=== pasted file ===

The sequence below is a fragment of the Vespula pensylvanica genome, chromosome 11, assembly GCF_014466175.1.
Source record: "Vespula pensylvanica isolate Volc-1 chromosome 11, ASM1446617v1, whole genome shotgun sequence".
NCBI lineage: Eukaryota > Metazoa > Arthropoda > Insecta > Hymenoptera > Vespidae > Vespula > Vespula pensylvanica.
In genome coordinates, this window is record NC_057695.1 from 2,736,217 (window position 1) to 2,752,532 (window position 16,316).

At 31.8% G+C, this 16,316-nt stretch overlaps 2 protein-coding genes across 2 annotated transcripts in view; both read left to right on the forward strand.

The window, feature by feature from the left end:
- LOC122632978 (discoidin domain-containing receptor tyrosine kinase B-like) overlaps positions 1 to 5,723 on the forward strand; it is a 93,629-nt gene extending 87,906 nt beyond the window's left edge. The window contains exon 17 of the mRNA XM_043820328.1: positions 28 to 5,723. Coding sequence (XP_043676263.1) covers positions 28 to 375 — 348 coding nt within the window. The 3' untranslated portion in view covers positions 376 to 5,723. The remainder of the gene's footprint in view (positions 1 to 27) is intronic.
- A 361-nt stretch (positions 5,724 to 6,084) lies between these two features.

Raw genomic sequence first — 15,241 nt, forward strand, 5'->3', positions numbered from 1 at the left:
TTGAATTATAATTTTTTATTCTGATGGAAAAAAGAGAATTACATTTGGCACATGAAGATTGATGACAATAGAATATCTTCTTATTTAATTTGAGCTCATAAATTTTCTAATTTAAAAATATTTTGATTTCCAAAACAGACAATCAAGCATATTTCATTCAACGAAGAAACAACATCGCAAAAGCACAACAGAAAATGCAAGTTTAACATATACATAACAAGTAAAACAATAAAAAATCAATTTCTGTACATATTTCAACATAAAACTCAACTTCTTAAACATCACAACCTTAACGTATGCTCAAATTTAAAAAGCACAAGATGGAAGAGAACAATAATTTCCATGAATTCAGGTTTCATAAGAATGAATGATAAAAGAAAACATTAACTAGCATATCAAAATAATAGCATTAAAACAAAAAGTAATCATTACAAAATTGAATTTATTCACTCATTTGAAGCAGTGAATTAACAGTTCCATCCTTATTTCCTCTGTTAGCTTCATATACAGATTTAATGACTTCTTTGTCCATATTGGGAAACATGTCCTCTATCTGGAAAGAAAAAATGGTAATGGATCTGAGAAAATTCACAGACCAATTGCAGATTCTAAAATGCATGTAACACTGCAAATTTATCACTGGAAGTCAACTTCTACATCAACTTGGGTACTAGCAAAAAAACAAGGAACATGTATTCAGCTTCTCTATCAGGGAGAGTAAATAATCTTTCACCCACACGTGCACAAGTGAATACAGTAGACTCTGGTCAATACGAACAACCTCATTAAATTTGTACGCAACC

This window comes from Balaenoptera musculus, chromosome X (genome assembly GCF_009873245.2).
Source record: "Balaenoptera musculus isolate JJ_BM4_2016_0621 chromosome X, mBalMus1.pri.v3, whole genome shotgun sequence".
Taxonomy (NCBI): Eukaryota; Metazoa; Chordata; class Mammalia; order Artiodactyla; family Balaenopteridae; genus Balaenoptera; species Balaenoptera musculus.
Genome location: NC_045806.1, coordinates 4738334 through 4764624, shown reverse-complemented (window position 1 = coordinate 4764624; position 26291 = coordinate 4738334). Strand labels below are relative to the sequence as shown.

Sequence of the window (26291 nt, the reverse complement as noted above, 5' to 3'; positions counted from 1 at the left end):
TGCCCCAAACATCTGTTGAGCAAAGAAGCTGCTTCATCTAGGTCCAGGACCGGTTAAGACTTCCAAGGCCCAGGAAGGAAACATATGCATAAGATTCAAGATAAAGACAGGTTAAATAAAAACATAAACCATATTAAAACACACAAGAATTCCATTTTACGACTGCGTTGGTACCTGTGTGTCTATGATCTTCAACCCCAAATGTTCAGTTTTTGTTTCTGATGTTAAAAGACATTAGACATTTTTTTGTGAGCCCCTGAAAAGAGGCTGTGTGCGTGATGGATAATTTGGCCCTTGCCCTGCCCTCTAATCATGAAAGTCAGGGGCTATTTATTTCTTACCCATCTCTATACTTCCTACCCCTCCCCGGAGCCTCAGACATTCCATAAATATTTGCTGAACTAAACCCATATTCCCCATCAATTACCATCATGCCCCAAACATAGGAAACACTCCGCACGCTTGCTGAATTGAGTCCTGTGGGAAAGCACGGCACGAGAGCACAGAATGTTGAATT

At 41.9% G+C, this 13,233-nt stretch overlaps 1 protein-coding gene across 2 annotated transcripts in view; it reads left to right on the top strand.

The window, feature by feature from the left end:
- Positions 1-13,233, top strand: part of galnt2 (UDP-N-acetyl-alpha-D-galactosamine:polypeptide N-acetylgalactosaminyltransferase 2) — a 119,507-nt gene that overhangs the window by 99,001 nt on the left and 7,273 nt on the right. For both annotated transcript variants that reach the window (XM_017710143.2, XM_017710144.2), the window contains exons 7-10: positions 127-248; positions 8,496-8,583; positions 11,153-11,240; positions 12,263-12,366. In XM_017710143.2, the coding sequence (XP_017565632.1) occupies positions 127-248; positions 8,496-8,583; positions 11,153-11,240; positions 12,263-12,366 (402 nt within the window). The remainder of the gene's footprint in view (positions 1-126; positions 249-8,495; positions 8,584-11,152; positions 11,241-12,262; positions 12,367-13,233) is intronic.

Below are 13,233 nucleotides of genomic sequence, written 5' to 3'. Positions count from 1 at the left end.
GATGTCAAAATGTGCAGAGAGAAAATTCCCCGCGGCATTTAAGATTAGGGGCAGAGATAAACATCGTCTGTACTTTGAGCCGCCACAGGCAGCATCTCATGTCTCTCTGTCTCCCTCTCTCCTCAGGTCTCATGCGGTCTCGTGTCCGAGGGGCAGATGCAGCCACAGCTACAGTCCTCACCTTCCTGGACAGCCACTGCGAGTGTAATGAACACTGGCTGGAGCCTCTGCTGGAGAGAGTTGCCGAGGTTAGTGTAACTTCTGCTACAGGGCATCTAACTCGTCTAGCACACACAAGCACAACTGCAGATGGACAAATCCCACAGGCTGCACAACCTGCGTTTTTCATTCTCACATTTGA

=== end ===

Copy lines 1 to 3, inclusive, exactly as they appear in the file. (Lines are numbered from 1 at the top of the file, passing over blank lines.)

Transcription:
The sequence below is a fragment of the Vespula pensylvanica genome, chromosome 11, assembly GCF_014466175.1.
Source record: "Vespula pensylvanica isolate Volc-1 chromosome 11, ASM1446617v1, whole genome shotgun sequence".
NCBI lineage: Eukaryota > Metazoa > Arthropoda > Insecta > Hymenoptera > Vespidae > Vespula > Vespula pensylvanica.